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The New Doctor and Patient Relationship in India: The Changing Dynamics of Healthcare System in India

Director Cardiology, Fortis Escorts Hospital
Oct 21, 2017 12:23 PM 6 min read

Voltaire famously said in the 18th century, “Doctors are men who prescribe medicines of which they know little, to cure diseases of which they know less, in human beings of whom they know nothing.”


Philosophical wit aside, a Doctor’s perception within mainstream psyche in general excludes such cynicism. Their interaction with a human being at his most vulnerable forges a relationship which is generally based on trust and often borders on reverence. Perhaps it is this very moral perception that has contributed to recent headwinds hitting this profession.


It is becoming increasingly commonplace in India for families of deceased patients to physically assault Doctors, over the latter’s audacity to ask for payment or for alleged negligence during treatment. Concerned about their safety, Doctors have been organising mass strikes nationwide from Maharashtra to very recently in Andhra Pradesh.


More than 40% of Indian Doctors stress out for fear of violence as per a survey of the Indian Medical Association (IMA). Around 25% are wary of being sued and almost 14% dread criminal prosecution. Never since Independence has confidence in medical practitioners fallen so much. What has gone wrong? Is it a question of greed, lethargy, or forgotten ethics? Or is it a case of unreasonable expectations in a changed paradigm?


We’ve come a long way since pre-Independence India when Doctors functioned like family elders i.e. with free advice, few medicines, and inexpensive procedures. High-end healthcare was available to few. The arrival of government dispensaries and hospitals with associated medical colleges was the first step towards delivering better professional care. With the economy opening in the ‘90s and a limited headcount in the public sector – private clinics, nursing homes and corporate hospitals mushroomed. The government slowly retrenched from the responsibility of providing quality healthcare and the private sector jumped in to plug this gap. At the start of the new millennia, almost 70% of healthcare investment came from the private sector.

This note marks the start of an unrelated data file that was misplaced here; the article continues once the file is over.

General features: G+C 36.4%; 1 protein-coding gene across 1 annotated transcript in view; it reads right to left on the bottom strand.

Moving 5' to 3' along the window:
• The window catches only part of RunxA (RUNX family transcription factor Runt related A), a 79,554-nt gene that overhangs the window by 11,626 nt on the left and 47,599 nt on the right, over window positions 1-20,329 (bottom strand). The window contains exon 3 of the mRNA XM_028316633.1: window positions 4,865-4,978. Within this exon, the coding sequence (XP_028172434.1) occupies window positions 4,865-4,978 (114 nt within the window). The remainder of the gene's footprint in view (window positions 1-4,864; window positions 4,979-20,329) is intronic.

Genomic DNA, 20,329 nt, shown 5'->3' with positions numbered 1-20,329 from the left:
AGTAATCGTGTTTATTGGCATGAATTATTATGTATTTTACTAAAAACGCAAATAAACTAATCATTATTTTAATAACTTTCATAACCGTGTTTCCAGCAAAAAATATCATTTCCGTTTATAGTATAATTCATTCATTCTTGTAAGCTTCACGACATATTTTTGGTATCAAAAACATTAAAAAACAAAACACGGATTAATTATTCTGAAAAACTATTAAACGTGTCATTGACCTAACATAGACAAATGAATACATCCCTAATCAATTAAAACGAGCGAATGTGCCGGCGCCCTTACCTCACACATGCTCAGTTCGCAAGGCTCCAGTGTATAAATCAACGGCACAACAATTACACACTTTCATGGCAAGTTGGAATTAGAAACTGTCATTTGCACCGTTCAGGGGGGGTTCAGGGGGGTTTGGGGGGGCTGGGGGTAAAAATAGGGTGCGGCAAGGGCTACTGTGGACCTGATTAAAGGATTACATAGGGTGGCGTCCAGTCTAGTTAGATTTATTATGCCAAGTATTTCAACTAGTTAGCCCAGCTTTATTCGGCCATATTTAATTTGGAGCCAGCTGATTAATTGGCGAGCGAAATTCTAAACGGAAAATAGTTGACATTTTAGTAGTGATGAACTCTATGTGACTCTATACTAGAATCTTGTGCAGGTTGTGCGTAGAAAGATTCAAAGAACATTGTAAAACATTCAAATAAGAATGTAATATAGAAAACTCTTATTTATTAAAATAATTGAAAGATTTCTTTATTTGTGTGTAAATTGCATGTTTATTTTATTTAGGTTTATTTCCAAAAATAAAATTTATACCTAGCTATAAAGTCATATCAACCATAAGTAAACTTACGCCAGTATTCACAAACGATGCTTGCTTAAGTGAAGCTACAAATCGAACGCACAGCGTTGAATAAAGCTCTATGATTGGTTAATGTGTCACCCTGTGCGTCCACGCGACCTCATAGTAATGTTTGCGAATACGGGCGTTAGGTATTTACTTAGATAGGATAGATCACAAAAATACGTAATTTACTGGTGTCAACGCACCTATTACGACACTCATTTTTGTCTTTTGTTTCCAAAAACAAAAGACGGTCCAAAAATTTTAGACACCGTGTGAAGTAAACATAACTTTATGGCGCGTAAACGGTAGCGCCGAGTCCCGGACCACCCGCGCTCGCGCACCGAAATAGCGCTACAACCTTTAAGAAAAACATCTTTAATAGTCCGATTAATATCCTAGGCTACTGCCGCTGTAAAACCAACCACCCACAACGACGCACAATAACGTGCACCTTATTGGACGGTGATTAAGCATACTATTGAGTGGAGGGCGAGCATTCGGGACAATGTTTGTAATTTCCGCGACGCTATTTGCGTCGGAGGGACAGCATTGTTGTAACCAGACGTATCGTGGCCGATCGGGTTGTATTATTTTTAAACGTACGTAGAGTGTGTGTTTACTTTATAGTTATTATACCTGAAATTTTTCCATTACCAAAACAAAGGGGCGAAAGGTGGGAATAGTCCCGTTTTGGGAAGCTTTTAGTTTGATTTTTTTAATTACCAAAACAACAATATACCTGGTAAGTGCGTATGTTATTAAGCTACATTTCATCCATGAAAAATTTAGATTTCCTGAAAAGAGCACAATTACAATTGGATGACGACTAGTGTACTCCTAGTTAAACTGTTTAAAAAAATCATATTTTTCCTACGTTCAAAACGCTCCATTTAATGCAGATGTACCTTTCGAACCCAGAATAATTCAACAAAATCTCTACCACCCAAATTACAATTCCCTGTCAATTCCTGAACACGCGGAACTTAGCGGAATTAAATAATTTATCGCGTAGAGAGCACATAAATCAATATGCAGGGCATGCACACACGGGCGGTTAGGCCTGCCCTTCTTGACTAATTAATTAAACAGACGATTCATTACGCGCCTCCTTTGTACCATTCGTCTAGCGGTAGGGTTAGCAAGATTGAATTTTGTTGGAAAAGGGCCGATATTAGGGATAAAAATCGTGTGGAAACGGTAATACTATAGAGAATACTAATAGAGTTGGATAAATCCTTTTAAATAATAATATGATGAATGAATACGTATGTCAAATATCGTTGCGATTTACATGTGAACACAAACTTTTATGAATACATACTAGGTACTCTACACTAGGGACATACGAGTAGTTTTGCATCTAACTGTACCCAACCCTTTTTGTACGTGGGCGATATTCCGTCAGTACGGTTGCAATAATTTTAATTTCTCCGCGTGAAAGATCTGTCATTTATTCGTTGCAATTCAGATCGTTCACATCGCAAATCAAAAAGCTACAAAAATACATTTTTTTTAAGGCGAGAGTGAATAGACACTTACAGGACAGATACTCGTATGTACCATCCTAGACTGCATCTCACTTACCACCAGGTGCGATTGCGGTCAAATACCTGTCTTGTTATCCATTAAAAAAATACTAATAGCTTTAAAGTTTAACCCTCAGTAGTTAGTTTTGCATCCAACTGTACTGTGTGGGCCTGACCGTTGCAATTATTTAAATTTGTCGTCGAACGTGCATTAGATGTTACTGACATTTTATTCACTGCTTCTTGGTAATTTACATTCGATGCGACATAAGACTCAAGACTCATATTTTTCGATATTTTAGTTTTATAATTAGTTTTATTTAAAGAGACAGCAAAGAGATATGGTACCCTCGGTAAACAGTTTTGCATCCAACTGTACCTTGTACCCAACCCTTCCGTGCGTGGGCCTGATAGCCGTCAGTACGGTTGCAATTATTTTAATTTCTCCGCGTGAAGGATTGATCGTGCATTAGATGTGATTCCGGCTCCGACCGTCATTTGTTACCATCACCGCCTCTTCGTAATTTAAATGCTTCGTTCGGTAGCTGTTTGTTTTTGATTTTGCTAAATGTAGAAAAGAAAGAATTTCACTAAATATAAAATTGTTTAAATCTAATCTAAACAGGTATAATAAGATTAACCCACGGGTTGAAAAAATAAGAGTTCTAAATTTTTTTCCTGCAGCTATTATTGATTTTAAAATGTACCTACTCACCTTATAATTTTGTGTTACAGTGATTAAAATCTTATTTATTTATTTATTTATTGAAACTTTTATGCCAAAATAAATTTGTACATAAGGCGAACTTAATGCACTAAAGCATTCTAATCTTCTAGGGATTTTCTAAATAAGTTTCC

Citizens should expect affordable healthcare as a right. But this expectation should naturally apply only to government facilities. The fact of the matter remains that aside from taking Primary and a marginal share of Secondary healthcare, the state has so far struggled to provide good quality Tertiary care where advanced medical investigation and treatment is required. There are only 1 or 2 public Tertiary care hospitals per state in India.


In fact, some states like Punjab have no government hospital with even a functioning Cardiac Cath Lab. Thus, the responsibility for Tertiary care rests mainly on private players. This has led to a paradox in citizens’ perception. People go to Indian government hospitals and are unhappy that the services, though affordable, are of a poor quality. They then approach private hospitals due to lack of options and find the treatment in comparison too expensive. The blame unreasonably falls on the medical community. Patients’ families grumble that either Doctors are negligent or greedy and exploitative. This outcry is worse if the concerned patient passes away after a long and expensive treatment, typically translating into the uproar of Doctors are inhumane as they put dead bodies on ventilators.